Join us as we explore conspicuous consumption, extreme income inequality, and the power of celebrity through Sofia Coppola's Marie Antoinette. Kirsten Dunst, Jason Schwartzman, Judy Davis, and Rip Torn star in what Carina Chocano of the Los Angeles Times called "a startlingly original and beautiful pop reverie that comes very close to being transcendent." Featuring the music of New Order, the Cure, Siouxsie and the Banshees, the Strokes, Adam Ant, and more, Marie Antoinette will be introduced by Professor Pierre Saint-Amand. 35mm print from the Yale Film Archive.

Visit the event page!

Time/Date:
2 p.m. Sunday, Oct. 21

Location:
Whitney Humanities Center Auditorium
53 Wall Street
New Haven, CT

What is Treasures from the Yale Film Archive?
Treasures from the Yale Film Archive is an ongoing series of classic and contemporary films in 35mm curated by the Yale Film Study Center and screened at the Whitney Humanities Center.

Treasures screenings are always free and open to the public.

Presented by the Yale Film Study Center and Films at the Whitney with support from Paul L. Joskow '70 M.Phil., '72 Ph.D.

Sign up for the Yale Film Study Center Mailing List online (we're in the Libraries category).

Post on October 12, 2018 - 8:50am |

October 4, 2018

Yale Celebrate Sustainability logo

October 8-12, 2018

See examples of eco-friendly design at the Robert B. Haas Family Arts Library. Our temporary display case on the main-level bridge will feature books on fashion, architecture, and packaging. Additional related materials are available for browsing in our New Books area. Stop by and consider how art and saving the planet intersect during this year’s Celebrate Sustainability week!

All Arts Library exhibitions are free and open to the public. During the academic year, the library is open to the public Monday through Thursday 8:30am – 7:00pm and Friday 8:30am – 5:00pm. After 7:00pm on weekdays and all day on weekends, a Yale ID card is required to enter the building. To access exhibits and collections after public hours, please contact art.library@yale.edu to schedule an appointment.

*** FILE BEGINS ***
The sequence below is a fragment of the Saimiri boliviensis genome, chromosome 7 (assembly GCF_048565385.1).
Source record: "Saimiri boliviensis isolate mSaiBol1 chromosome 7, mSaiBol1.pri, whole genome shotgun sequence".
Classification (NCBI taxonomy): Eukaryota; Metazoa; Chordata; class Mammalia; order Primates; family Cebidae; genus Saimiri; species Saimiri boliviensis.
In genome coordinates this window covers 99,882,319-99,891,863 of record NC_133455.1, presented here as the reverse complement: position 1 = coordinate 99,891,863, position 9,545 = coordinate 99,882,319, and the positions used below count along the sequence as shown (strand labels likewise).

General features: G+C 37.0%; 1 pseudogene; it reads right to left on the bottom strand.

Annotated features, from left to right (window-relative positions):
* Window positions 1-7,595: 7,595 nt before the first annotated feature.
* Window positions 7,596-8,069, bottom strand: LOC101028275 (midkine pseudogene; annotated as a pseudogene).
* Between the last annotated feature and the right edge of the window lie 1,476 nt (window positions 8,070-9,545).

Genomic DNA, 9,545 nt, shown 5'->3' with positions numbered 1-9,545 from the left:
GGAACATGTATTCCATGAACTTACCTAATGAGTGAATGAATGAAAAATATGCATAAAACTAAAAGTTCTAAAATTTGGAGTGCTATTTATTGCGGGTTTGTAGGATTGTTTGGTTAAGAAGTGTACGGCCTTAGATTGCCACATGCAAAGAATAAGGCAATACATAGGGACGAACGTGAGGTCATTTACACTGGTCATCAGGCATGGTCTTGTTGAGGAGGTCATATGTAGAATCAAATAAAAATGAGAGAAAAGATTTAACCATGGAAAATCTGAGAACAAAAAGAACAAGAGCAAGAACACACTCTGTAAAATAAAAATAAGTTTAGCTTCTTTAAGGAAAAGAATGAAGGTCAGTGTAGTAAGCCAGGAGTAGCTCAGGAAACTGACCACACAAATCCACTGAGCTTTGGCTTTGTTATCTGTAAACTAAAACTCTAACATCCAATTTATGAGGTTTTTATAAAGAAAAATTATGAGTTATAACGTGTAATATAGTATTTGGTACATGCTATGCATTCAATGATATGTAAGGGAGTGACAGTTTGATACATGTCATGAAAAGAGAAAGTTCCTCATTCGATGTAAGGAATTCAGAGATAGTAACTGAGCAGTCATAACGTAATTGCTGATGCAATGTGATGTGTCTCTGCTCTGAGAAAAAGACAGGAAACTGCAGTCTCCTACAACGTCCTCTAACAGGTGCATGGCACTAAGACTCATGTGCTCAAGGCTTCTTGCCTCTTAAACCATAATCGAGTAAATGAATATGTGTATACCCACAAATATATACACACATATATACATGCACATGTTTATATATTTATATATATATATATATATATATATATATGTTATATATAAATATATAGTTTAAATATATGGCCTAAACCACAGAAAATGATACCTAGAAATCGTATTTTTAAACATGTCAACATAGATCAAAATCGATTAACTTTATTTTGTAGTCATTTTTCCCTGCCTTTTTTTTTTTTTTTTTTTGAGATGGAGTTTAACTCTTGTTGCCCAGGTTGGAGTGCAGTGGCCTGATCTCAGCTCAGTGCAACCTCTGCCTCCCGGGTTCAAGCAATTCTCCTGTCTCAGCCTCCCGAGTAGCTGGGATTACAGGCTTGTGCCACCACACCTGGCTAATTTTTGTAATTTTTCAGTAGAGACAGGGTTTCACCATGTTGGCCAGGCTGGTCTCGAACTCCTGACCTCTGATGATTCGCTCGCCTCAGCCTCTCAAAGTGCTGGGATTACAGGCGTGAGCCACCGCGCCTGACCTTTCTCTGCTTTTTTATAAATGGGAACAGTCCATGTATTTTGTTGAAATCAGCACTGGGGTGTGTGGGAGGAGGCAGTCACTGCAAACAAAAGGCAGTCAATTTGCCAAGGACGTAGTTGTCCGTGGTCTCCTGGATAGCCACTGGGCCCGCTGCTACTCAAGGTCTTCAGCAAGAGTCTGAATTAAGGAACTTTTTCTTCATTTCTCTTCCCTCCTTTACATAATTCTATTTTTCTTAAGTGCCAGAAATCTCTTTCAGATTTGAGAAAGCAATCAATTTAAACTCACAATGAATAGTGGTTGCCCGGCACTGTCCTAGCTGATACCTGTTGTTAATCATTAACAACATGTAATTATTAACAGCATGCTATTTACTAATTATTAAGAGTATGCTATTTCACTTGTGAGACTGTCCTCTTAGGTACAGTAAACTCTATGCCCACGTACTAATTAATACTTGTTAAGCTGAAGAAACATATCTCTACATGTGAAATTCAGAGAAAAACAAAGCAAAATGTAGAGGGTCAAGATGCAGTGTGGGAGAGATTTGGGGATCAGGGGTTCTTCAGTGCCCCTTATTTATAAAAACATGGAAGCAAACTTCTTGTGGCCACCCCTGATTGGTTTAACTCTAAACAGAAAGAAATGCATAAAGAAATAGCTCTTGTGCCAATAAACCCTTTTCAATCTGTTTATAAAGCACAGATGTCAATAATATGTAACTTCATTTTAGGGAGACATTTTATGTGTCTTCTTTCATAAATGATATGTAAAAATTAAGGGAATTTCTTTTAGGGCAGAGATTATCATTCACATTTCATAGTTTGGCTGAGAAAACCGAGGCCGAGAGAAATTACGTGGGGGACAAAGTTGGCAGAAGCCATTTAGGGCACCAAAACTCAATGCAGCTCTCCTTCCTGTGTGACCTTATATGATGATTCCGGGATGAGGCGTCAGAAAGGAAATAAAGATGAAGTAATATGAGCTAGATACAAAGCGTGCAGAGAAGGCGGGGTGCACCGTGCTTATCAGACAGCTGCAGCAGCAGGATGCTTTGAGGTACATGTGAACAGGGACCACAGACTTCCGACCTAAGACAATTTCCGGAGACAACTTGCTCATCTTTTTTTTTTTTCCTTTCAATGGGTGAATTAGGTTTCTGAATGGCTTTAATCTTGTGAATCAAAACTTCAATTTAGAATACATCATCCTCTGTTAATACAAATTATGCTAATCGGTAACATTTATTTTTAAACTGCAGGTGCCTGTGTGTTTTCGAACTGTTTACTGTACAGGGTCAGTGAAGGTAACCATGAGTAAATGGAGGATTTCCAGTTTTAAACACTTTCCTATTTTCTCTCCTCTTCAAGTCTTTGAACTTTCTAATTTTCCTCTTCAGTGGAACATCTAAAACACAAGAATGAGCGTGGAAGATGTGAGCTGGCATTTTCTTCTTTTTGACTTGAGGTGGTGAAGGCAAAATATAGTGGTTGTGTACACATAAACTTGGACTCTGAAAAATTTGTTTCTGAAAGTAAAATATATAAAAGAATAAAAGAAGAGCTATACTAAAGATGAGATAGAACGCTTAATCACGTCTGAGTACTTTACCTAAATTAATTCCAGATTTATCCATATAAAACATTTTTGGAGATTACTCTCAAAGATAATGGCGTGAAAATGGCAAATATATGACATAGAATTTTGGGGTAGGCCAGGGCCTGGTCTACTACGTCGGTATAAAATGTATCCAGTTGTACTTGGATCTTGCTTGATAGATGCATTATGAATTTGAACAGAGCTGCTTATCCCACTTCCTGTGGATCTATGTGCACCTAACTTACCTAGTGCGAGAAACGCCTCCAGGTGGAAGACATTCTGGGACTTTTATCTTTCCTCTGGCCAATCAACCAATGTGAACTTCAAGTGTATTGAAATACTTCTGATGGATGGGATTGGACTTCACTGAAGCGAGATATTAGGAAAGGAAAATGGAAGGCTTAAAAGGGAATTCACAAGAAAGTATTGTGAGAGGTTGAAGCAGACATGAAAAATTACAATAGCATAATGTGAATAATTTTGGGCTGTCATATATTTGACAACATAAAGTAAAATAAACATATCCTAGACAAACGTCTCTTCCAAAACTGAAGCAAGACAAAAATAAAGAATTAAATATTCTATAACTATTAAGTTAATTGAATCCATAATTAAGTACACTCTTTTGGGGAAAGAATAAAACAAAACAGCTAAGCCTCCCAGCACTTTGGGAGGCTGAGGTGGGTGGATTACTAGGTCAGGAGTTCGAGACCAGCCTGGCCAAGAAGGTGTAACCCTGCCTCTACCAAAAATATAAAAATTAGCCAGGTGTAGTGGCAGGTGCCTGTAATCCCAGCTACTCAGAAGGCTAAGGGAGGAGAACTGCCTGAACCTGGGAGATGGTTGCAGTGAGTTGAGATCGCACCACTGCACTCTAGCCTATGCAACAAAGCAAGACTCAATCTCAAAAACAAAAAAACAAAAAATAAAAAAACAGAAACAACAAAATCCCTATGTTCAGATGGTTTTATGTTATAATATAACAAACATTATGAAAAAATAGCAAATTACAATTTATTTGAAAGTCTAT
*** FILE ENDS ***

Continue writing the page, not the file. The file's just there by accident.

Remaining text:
Post on October 3, 2018 - 2:37pm |

One Yale College senior will receive library funding, mentoring, and production support to create and curate a professional-quality exhibit based on senior essay research using materials from a Yale Library archive or collection. The 2019 exhibit will open in mid-April and run through October in Sterling Memorial Library's Wall Street Exhibition Corridor. Exhibit proposals are due by Oct. 22, 2018.

The Senior Exhibit program is one of several Yale University Library initiatives to encourage and showcase student research with materials and primary sources from the libraries' diverse collections.  The student curator is selected by a library committee based on proposal quality and recommendations from faculty and librarian advisors. Preference is given to projects using less well known collections.  

To be considered for the Senior Exhibit opening in April 2019, submit your proposal by Oct. 22, 2018, together with letters of support from a faculty advisor and a librarian exhibit advisor who agree to work with you throughout the project.

The exhibit will be based on the same research as your senior essay or thesis. As a student curator, you will have an opportunity to explore presenting your research in the alternate narrative form of an exhibit -- a form with a strong visual component, a defined physical space, and its own conventions and practices.

Yale University Library's exhibit professionals, under the direction of Exhibit Program Manager Kerri Sancomb, will work closely with the selected student, faculty advisor, and library advisor to plan and mount the exhibit. They will provide production tools, templates, technical expertise, and guidance for the physical production of the exhibit. They also coordinate schedules, deadlines, and management of collections materials. The library will also host an opening reception for the exhibit.

Some academic departments may accept the exhibit as a senior project, or in partial fulfillment of the senior project requirements. Any such arrangement is at the discretion of the academic department. The student curator is responsible for discussing the senior project requirements with the academic department and securing the necessary approvals for use of the exhibit in this way. 

For more information, read the guide for Senior Exhibit Project Applicants and the overviews of student curator responsibilities. Review the exhibit production calendar.

Post on October 1, 2018 - 8:51am |